It happened suddenly, unexpectedly, but somewhere along the way, Morris (Scott Grimes, American Dad!) became the most entertaining person on the show. The feckless ginger resident adds a much-needed burst of levity and comic relief to an unnecessarily dour cast of doctors and the endless overflow of their personal lives. Between Pratt's endless grumblings and Abby's inner demons, everyone else is just such a drag, Abby in particular. She dismantles her personal life with ruthless surgical efficiency. In comparison, Morris tasers himself and gets into fights in the ER over wheels of cheese. How can you hate it? Another unexpected bright point is Harold (Steven Christopher Parker), a teenage surgical savant who balances high school anxieties with boundless enthusiasm for the job.

It took me fourteen years to realize it, but ER is just a soap opera with great production values. There isn't anything here that makes ER: The Complete Fourteenth Season stand out against the other fourteen seasons. For better or worse, the show is as steady and predictable as a metronome, repeatedly cranking out year after year of high quality medical drama.

From a technical standpoint, this set looks great. The anamorphic transfer is clean, vibrant, and sharp with solid black levels and clean white levels. For standard definition DVD, it looks great, with impressive detail—we can see skin follicles, individual hair strands, and beads of sweat with ease. Blu-Ray would have been nice, but fans should have little complaints. Audio is a simple stereo transfer featuring clear dialog and solid bass.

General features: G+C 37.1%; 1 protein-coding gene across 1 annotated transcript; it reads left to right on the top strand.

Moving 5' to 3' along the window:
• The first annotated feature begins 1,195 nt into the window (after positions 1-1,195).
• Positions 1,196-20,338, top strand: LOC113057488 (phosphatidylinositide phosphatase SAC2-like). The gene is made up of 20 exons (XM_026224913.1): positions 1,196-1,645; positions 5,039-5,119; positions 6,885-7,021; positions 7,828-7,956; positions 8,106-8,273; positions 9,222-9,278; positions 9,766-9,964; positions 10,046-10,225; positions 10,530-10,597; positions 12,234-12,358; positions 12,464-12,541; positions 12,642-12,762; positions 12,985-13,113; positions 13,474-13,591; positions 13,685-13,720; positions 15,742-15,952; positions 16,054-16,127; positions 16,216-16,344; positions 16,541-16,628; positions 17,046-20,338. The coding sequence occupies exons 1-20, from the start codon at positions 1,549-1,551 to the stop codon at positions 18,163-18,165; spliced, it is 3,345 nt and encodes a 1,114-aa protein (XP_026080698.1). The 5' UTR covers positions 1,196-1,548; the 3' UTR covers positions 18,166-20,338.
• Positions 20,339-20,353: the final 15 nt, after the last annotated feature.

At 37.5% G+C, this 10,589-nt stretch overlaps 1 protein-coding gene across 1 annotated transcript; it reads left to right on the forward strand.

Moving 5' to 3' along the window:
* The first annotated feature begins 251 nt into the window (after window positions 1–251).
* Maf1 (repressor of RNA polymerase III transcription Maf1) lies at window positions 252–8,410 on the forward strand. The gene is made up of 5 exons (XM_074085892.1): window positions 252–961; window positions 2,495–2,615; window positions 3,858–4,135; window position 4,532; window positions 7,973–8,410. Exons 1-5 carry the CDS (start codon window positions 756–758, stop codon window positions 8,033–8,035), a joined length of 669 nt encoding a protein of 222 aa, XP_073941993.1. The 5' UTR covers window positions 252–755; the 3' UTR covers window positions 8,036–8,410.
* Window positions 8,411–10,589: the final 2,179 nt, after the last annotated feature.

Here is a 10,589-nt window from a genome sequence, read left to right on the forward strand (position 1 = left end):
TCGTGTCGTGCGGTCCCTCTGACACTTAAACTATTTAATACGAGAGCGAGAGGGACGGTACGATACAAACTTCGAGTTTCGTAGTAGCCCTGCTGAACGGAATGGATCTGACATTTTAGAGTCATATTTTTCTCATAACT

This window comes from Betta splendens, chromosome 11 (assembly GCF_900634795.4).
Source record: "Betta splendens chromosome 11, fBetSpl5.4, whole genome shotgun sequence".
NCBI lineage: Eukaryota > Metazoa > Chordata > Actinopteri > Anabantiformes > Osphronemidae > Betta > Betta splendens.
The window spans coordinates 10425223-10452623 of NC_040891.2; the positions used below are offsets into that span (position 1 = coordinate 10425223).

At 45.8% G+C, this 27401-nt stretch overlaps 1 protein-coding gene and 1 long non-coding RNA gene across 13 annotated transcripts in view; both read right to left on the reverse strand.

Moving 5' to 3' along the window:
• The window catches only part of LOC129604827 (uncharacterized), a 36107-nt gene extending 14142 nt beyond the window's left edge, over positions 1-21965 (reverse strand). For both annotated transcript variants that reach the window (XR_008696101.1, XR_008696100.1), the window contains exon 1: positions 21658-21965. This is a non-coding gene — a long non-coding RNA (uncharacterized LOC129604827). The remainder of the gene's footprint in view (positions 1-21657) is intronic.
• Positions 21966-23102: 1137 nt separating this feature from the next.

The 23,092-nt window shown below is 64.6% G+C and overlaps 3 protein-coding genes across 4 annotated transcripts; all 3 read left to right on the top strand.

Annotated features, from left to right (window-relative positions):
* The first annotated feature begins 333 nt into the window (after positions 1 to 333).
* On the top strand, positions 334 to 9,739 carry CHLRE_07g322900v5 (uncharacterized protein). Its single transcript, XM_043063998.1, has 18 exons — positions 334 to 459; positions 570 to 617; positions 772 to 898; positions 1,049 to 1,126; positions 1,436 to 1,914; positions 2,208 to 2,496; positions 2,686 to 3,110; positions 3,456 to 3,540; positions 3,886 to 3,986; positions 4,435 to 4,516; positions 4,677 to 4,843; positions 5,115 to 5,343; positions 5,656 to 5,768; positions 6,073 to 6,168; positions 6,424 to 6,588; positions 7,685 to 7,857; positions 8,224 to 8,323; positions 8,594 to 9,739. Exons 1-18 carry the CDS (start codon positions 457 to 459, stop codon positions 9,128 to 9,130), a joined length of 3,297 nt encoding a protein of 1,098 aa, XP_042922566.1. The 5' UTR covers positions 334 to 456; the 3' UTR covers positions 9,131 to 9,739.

In terms of extras, we get deleted scenes (Outpatient Outtakes), a highlight reel from the three-hundredth episode tribute party at the Paley Center for Media and a gag reel.

The Rebuttal Witnesses

ER means guest stars, but in Season Fourteen, we only get a few: Steve Buscemi, Stanley Tucci, and Peter Fonda, but nothing compared to the onslaught of previous years.

Closing Statement

Taken on its own merits, ER: The Complete Fourteenth Season is solid television: good acting, great production values, and an endlessly entertaining series of calamitous events that biblically smite patient and ER staff alike. Still, after fourteen years of the same, it's hard to get too excited about it.

The Verdict

Not guilty.

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Scales of Justice

Video: 92
Audio: 88
Extras: 20
Acting: 87
Story: 82
Judgment: 80

Perp Profile

Studio: Warner Bros.
Video Formats:
• 1.78:1 Anamorphic
Audio Formats:
• Dolby Digital 2.0 Stereo (English)
• English
Running Time: 825 Minutes
Release Year: 2007
MPAA Rating: Not Rated
• Drama
• Television

Distinguishing Marks

• Featurettes
• Outtakes
• Gag Reel


• IMDb